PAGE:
When Tim Minahan left Aberdeen to head to Procuri five years ago, the average tenure of procurement analysts at the firm dropped from years to quarters -- and in some cases, mere months. As some predicted at the time, Aberdeen would never be able to regain the research bench strength that Tim and his team once had. But Andrew Bartolini, who came in a couple of years ago, finally created some stability in the ranks. Earlier this week, however, Andrew quietly left the firm for a new venture that he is in the process of launching. Even though I don't know the details yet -- I am hoping to catch up next week at the Procurement Leaders event in Chicago -- I am sure he'll continue to build on his relationships and work in his previous endeavor. But where does this leave Aberdeen?
The answer is: most likely shopping for yet another analyst to scrape together benchmark reports that quite often seem to blend together. First, they'll need to remove Andrew from the website. More important than Aberdeen, however, is what Andrew's departure signifies for the analyst and advisory community -- the importance of placing as much emphasis on the individuals as the firms you deal with. If you're contracting with AMR, for example, to gain research intelligence specifically in procurement and supply chain, you might try to negotiate a contract that stipulates an out clause if key analysts leave in the wake of the Gartner acquisition (my bet is that no more than 50% will remain after a year). In the analyst world, the individual is what counts, unless of course, they're subsumed by the Gartner research Borg (they are currently in the process of assimilating AMR).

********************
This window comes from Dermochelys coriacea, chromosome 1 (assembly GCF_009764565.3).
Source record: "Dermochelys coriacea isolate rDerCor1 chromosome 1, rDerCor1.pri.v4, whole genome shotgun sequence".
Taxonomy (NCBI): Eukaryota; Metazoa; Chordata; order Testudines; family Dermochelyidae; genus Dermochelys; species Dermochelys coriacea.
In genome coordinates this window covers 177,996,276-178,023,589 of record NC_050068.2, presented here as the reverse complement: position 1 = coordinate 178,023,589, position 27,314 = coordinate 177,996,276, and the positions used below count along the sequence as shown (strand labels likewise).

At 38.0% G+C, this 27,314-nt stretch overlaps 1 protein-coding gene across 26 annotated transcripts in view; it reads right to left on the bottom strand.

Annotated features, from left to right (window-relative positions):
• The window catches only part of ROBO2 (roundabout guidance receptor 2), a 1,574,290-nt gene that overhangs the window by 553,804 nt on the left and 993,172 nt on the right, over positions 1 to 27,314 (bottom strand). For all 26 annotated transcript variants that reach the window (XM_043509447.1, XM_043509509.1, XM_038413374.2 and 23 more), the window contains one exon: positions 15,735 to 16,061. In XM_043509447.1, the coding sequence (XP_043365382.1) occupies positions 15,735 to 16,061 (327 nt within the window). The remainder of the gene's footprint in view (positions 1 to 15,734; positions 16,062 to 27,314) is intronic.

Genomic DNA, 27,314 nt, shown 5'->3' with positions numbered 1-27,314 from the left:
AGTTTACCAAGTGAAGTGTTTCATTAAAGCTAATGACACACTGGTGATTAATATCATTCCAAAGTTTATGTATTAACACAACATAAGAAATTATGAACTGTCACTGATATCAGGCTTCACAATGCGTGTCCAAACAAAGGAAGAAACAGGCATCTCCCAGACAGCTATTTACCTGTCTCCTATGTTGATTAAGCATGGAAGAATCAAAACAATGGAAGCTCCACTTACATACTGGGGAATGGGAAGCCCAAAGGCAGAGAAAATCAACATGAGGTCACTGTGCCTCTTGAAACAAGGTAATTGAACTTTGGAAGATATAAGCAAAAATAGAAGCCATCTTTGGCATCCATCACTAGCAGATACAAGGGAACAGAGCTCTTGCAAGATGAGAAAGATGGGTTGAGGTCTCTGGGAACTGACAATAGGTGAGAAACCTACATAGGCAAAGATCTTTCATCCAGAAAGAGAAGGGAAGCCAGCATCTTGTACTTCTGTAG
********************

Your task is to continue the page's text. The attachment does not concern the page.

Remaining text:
Increasingly, the Internet is helping individuals create brands that transcend those of established firms in niche areas. It's as much about the credibility of the personal brand as it is the firm where someone decides to hang their shingle. The quick rise of new firms and analyst models like Altimeter Group and Horses for Sources (which are filled with top former analysts from Forrester and AMR, among others) suggest that this previously risk-averse profession, where top players would "take one for the firm," is quickly becoming a market where top talent views itself as fluid and mobile. In the case of Aberdeen, I wish Andrew all the best in his new endeavors. I would encourage all those who had a positive working relationship with him at Aberdeen to follow the individual rather than the brand. Moreover, given his departure from Aberdeen, I would be cautious about the veracity of Aberdeen's forthcoming research and benchmarks in the area, and would encourage companies interested in leveraging benchmarks to not go halfway, but rather work with pros like Hackett Group, who've been able to keep top notch advisers like Pierre Mitchell and Chris Sawchuck for years. This is a case where you really do get what you pay for (or don't, for that matter).